ISLAMABAD: The Lahore High Court (LHC) has directed authorities to close all educational institutions on Saturdays till the end of January in the smog-hit Punjab region, Pakistani media reported on Monday.
The development comes a day after Caretaker Punjab Chief Minister Mohsin Naqvi announced the provincial government had made it mandatory for people to wear face masks in 10 districts of the province for a week, amid rising levels of air pollution in the province.
Heavy smog has blanketed Lahore, Nankana Sahib, Sheikhupura, Kasur, Gujranwala and other districts since last week, reducing visibility and leading residents to complain of sore eyes and difficulty in breathing.
The provincial capital of Lahore routinely ranks among the world’s most polluted cities, according to a list compiled by Swiss group IQAir, which put the city’s air quality index (AQI) at 293 around 11am on Monday. An AQI of 0-50 is considered good while a reading above 100 is termed unhealthy for those with pulmonary issues. Anything between 301-500 is considered “hazardous.”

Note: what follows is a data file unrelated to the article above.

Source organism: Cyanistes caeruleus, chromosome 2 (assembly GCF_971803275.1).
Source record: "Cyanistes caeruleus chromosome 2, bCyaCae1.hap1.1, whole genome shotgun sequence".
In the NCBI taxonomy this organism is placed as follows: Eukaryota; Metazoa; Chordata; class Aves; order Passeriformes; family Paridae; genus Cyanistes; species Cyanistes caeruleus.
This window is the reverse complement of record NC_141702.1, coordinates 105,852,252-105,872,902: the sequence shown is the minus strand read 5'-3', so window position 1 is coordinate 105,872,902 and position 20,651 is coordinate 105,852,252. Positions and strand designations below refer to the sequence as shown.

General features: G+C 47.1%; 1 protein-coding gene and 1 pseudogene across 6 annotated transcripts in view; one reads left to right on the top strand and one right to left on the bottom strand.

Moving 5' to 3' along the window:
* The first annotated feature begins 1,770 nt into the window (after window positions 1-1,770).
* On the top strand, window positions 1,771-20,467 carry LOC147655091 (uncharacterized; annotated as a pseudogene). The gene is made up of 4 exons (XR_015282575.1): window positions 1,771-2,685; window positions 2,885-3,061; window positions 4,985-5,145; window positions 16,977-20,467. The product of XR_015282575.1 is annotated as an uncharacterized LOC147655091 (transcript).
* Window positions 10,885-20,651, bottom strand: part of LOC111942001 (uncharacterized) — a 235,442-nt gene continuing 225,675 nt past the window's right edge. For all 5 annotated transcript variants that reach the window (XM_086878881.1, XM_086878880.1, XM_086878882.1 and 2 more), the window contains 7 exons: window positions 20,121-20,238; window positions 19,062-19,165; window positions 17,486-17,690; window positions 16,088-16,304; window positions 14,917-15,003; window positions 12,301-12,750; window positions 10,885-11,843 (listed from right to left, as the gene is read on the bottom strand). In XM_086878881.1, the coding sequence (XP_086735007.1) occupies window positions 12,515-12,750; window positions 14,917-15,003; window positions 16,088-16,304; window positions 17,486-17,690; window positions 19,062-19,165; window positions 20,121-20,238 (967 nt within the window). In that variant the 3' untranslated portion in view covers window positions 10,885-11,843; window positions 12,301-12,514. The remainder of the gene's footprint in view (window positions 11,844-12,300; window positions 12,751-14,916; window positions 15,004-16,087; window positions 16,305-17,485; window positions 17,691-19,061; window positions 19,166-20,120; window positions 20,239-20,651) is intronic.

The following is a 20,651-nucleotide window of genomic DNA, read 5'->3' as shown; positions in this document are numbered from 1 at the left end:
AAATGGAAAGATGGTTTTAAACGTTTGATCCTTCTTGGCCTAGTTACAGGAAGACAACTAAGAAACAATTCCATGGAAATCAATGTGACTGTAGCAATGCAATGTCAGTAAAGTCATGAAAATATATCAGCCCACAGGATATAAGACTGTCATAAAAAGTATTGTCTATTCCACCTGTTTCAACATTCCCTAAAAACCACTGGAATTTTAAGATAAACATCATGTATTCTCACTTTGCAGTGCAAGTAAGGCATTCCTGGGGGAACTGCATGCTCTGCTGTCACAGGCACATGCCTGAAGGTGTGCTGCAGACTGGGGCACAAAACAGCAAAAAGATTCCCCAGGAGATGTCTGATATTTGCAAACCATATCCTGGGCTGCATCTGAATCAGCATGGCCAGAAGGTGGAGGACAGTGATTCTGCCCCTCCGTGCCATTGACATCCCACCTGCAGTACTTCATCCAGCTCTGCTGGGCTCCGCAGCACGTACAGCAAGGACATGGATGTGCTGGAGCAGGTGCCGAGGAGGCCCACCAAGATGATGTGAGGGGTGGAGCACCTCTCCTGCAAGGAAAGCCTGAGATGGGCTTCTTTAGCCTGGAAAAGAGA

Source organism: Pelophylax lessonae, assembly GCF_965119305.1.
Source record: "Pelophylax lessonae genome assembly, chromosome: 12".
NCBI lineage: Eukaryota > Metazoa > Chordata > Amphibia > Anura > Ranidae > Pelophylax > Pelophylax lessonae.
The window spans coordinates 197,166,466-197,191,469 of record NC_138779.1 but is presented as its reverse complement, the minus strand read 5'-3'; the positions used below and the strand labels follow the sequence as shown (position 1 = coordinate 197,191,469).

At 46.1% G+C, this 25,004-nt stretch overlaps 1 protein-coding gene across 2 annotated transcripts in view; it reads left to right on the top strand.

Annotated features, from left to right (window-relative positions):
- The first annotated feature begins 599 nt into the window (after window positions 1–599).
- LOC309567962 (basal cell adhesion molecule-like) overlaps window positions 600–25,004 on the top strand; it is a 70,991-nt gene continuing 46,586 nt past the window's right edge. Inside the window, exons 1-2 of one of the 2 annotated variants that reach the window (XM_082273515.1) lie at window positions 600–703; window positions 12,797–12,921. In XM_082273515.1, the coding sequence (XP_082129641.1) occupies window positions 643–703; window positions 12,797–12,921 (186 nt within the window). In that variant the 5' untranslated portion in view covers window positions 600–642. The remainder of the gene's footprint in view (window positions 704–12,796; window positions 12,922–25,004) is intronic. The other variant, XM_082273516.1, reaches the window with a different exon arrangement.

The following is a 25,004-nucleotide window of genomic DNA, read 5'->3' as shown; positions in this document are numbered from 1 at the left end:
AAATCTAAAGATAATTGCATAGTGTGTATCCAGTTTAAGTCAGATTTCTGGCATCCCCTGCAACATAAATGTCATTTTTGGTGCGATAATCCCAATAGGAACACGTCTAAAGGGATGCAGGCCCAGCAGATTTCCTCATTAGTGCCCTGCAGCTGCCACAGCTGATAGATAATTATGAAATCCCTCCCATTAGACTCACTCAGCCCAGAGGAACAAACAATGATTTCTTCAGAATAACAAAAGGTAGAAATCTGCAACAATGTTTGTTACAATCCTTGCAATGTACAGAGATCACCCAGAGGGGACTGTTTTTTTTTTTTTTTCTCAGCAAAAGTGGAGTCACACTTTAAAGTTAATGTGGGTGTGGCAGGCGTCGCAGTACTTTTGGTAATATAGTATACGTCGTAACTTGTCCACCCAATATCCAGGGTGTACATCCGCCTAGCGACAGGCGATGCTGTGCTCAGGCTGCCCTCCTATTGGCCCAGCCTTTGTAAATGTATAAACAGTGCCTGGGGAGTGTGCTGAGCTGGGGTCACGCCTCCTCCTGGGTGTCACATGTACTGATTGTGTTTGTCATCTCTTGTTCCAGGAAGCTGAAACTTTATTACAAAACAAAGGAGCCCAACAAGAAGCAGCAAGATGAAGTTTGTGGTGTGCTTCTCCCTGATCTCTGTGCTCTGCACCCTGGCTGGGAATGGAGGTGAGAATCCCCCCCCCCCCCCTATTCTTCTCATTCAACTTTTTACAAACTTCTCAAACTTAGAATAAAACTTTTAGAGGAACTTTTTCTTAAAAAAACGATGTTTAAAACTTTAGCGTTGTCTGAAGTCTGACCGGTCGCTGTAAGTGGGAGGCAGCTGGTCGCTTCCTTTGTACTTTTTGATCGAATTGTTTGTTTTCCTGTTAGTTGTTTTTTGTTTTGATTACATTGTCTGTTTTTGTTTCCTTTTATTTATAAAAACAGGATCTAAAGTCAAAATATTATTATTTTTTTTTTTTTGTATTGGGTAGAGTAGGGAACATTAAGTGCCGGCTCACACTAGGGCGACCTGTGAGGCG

In a written order issued on Monday on a set of environment-related petitions, the LHC directed the provincial government to issue a notification, mentioning “at least closure of public schools, colleges, universities and all educational institutions for each Saturday till the end of January 2024,” Pakistan’s Dawn newspaper reported.
“Also, the government shall take measures for declaring two days in the week as work from home in the private sector in the province of Punjab,” the court directed.
Smog season peaks between October and February every year due to the common practice of burning crop residue, particularly in Indian Punjab, to prepare the soil for the upcoming planting season.
This smoke significantly contributes to the presence of hazardous particles in the air and causes smog on the Pakistani side of the Punjab region, especially in Lahore.
The issue causes serious health problems and accidents in Lahore and other areas of Pakistan’s Punjab province and authorities often restrict road travel via motorways due to near-zero visibility. La